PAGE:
BILL PLAYS DRUMS almost every day. He’s really good. Bill plays along with records. Bebop, straight-ahead jazz, cool jazz. Rock, sometimes.
Bill plays drums next door, and I walk up the driveway. Almost every day.
Every few months, Bill’ll ask, “Are you sure it’s not too loud?”
And I’ll say, “It’s fine. I like it. Makes me feel like I’m home.” And then Bill’ll kind of shrug, and I think he believes me but I’m not always sure.
I gather firewood from along the driveway between Bill’s house and Sam’s house. (I live out back, in Sam’s garage.) (Sam used to play drums, too.) When Sam’s out of town, I’m allowed to hang out in his house, mess everything up, break everything, sell everything, as long as it’s all reinstated before he returns. Mostly I just use the bathtub and the fireplace, which is right across from Bill’s studio.
Bill invites me over to play. An open invitation. “Whenever you hear me playing and you feel like playing, come on over.”
I do feel like playing drums, often, usually between 3 and 5 a.m. We have very different schedules, Bill and I, but once or twice a year the timing’s right, and I’ll sit down at Bill’s drum kit and play.
WHEN I WAS A CHILD, the elementary school up the block from us offered free drum lessons. Guitar lessons, too. This was before public schools were abolished and the education system privatized into an unfettered marketing tool to teach youth only the morality of fascism, the skills necessary to work for whatever companies own the schools, and the elemental desire for brand-specific soaps and beers and afterlives. My brother took guitar, and even though I wasn’t even enrolled yet — summer before I started kindergarten — my mom talked the school into letting me take drums.
By the end of kindergarten, my toy drum set was utterly destroyed (in a good way), leaving me to play along with AM radio on bongos. But just two years later — after kindergarten had ended and my parents split up and sold the house and then got back together and the five of us moved into an apartment across town — we bought a red-brick house with two fireplaces, one below the other, living room and basement.
Best basement in the whole wide world, with pale-yellow poured-cement walls, room for slot cars, pool table, table-tennis table. My big brother built a darkroom into the musty boiler room at the back, and I began slowly putting together a secondhand, mixed-brand drum set in front of the fireplace.
Started with a Slingerland snare, then a Ludwig bass with a genuine Ghost pedal. By fifth grade I’d added a Zildjian high-hat and ride cymbal, and a second snare drum without the snares (to use as a tom-tom). By seventh grade, there was a floor tom and a crash cymbal. And I was starting to get good.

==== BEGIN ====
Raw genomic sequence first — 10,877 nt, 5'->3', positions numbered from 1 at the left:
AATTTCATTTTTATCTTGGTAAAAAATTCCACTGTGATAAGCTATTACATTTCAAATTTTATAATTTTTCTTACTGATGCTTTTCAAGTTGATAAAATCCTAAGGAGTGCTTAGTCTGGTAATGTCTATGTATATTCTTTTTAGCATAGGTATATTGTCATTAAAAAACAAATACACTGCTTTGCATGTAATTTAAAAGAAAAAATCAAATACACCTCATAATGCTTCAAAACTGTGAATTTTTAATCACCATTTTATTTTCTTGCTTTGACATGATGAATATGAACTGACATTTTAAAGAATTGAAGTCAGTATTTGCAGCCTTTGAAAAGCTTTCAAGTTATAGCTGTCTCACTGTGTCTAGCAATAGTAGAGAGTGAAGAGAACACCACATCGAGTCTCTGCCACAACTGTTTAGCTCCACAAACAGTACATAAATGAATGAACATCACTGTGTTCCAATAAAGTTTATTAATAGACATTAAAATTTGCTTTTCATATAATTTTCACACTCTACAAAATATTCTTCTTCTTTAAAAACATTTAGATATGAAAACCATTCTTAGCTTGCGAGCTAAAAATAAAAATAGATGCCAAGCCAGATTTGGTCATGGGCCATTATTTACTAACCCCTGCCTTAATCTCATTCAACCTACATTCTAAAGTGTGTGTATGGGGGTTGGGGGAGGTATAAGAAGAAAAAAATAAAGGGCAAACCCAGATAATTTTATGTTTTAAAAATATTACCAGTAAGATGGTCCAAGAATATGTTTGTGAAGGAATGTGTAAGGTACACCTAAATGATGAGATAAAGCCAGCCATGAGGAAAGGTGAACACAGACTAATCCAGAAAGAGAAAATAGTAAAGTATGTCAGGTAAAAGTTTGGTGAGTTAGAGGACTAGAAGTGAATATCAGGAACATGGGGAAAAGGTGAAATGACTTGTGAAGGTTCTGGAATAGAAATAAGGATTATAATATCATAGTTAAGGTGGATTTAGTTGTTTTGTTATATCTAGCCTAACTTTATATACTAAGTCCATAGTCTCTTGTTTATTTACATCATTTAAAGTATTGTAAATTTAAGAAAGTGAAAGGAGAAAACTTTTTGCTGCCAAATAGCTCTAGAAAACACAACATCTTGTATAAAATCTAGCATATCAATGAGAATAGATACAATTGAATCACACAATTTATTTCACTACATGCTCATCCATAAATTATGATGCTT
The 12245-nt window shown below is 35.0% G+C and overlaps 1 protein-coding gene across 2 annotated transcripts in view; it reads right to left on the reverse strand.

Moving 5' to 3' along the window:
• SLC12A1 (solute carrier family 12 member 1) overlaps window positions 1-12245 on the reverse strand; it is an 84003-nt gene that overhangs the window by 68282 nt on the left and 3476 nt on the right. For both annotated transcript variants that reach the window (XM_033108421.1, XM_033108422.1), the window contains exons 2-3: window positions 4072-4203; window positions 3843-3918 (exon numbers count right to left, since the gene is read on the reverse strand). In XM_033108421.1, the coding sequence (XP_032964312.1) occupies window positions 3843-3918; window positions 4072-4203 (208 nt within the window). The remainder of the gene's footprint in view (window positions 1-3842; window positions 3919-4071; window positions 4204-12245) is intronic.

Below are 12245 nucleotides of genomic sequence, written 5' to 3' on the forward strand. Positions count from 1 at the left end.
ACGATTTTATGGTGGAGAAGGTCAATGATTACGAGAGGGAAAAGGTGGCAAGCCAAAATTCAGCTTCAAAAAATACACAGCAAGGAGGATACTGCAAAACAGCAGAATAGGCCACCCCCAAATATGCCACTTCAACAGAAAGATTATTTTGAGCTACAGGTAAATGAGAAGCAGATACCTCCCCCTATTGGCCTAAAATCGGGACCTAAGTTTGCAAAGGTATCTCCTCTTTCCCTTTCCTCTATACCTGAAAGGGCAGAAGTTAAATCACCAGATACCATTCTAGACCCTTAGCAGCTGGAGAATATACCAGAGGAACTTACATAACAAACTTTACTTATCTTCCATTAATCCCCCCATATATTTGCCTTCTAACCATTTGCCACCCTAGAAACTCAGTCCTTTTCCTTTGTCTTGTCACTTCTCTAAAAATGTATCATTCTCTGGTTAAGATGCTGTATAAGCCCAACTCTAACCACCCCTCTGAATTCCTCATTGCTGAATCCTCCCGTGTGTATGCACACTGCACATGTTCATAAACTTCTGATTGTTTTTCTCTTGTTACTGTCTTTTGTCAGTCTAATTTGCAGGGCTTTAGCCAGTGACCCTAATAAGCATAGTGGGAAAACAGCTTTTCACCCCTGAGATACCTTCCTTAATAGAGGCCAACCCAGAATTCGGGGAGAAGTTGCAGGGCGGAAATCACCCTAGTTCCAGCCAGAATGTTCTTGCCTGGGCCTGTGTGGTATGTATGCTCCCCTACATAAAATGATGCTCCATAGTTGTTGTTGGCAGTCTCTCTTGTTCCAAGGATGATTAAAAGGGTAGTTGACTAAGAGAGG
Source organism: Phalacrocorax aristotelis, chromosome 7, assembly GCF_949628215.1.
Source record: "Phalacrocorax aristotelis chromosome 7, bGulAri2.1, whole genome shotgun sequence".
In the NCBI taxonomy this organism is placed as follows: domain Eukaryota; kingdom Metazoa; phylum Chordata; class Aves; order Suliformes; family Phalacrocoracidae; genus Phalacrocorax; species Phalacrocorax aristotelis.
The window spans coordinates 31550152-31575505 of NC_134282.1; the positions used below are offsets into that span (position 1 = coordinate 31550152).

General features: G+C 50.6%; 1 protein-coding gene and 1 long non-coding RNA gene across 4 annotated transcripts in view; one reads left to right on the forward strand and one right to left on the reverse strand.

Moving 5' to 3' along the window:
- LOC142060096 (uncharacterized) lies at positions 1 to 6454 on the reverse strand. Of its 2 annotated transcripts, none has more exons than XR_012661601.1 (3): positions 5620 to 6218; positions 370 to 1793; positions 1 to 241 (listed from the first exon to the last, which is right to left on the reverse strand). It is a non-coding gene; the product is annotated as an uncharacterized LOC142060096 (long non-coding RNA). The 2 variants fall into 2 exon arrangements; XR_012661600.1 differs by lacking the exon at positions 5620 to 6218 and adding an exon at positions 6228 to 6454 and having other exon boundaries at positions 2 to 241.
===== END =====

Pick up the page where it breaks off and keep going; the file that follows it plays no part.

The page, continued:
THE FIREPLACE IN THE BASEMENT is on fire. My drum set faces it, about 6 feet away. I’m watching the fire over the tom-toms, between the cymbals, just far enough back not to burn.
There’s snow outside, a slow gray Sunday, early afternoon. Apart from the firelight, the basement is dark. Mother and sister gone shopping, separately. Brother with his girlfriend, on the other side of town. Father directly above me, in the living room, watching the game that I’d been watching until I gave up and decided to hit the drums.
“You sure it won’t be too loud?”
Before you build a fire, bring in logs from the woodpile out back to replace the ones you’re about to burn. That was the rule. The woodpile was half-gone already. I’d been burning at least three good-size logs each day since Christmas vacation began.
Carrying wood through the snow makes me feel like a grown-up. So does building the fire. So does playing the drums. Late on a Sunday morning, and I’m doing my best to keep up with Richard Bailey on Jeff Beck’s new album, Wired, waiting for my best friend, Phil Brown, to get home from church. Phil at the church learning how to avoid subterranean fire, me in the basement digging it. Getting better and better. Unfortunately, the best jazz drummer at my school, Gavin Millar, is widely considered to be the best high school jazz drummer in the state. Which means that Millar always gets to play the trap set, and the rest of us — Larry Tubbs, Roy Slater, C.G. Mitchum and me — play congas, timbales, woodblocks, cowbells, triangles, gourds and whatever other vastly less cock-a-hooping instruments of percussion were requested. We’re second-string.
But that’s okay. Millar’s great, and Millar’s a senior. Fair enough. I still have two more years.
BILL MUST BE IN HIS 70s. Looks and talks a bit like Gil Evans; a bit like Kurt Vonnegut, too. In the early 1950s, Bill worked at a record store on South Central Avenue. Bill says that musicians would often hang out at the record store in the late afternoon, before performing that night. Monk, Parker, Dizzy, Mingus, everybody. Just hanging out, talking with each other, talking with Bill.
Bill invites me to stop by and play drums. I do, but I can’t. Not really.
“Go ahead,” says Bill.
Bill pops in a Thelonious Monk CD that he knows I know well, and I semi-play for a few minutes, but I can’t quite feel it.
“Want me to leave you alone?” says Bill. “I’ll go in the living room. Play as long as you like.”
Bill closes the door behind him. I hang in there for a few minutes more, but it’s just gone. The old connections are cut. I can keep time, but that’s about it; like I’m using borrowed limbs. So I give up, leave the throne, thank Bill and leave. Head back over to Sam’s living room, build a fire in the fireplace and open the windows.
The fire works. Bill heads back into his studio, cranks up the Monk album and trades riffs with Billy Higgins.
Man, those guys are good.
But that’s okay. Fair enough. They’re seniors.